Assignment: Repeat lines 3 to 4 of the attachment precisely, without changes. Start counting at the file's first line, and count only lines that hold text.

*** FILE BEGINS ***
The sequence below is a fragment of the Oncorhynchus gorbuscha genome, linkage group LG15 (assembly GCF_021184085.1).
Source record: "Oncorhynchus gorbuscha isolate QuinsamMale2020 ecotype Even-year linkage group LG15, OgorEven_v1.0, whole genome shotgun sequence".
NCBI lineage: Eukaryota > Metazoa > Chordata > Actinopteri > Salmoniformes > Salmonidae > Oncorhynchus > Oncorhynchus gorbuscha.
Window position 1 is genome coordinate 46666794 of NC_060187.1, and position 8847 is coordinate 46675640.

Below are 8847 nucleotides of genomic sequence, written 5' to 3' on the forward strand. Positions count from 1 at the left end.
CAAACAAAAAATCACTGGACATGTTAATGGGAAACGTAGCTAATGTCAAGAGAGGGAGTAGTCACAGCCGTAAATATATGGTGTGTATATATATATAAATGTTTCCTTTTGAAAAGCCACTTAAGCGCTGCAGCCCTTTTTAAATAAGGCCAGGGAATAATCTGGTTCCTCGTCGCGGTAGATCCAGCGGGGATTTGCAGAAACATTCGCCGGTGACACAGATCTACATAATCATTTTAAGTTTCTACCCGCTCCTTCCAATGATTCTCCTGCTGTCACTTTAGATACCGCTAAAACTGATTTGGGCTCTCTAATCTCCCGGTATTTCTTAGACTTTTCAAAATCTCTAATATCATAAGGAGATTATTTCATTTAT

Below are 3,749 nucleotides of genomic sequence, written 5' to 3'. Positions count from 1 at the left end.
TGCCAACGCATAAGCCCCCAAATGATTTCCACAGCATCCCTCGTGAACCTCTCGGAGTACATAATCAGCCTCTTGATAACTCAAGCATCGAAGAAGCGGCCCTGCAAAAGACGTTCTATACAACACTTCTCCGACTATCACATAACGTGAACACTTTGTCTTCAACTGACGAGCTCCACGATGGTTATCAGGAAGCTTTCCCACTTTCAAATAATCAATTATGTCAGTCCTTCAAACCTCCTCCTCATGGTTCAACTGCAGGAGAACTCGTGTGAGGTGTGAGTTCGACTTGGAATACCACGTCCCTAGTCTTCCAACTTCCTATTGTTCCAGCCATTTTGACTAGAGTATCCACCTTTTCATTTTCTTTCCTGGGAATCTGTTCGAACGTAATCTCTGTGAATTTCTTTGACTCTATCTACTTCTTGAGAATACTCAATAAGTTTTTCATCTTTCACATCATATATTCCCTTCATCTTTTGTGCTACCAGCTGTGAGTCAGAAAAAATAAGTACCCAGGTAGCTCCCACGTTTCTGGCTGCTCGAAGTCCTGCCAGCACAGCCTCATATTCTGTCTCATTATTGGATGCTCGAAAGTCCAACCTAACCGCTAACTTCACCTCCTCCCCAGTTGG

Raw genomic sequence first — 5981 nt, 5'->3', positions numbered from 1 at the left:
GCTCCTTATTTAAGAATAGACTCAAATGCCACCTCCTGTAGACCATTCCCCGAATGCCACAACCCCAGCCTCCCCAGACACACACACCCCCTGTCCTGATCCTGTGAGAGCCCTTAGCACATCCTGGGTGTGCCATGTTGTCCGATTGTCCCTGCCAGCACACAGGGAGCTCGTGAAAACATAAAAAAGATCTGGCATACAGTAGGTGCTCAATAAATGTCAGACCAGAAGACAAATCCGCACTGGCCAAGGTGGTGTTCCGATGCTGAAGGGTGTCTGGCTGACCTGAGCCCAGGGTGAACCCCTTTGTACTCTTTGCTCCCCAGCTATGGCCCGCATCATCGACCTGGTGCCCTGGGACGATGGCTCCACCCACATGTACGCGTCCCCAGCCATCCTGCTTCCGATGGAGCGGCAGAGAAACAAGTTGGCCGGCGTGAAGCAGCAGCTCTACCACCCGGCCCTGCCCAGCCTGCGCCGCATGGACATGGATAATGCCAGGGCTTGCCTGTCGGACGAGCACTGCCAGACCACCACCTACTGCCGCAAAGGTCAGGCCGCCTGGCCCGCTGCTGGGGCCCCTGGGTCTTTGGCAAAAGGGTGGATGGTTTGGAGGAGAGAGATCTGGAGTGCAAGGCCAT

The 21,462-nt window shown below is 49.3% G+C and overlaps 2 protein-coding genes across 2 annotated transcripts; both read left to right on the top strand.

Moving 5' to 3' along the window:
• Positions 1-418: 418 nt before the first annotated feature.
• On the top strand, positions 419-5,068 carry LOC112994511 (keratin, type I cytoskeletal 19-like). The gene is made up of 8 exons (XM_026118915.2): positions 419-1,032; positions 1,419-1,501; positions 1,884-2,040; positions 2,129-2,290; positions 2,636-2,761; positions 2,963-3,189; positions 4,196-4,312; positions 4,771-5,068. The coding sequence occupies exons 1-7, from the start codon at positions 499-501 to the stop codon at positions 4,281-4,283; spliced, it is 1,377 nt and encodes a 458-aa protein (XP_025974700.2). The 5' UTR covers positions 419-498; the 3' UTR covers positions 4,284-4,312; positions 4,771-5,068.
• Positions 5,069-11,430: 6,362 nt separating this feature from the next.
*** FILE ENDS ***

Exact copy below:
NCBI lineage: Eukaryota > Metazoa > Chordata > Actinopteri > Salmoniformes > Salmonidae > Oncorhynchus > Oncorhynchus gorbuscha.
Window position 1 is genome coordinate 46666794 of NC_060187.1, and position 8847 is coordinate 46675640.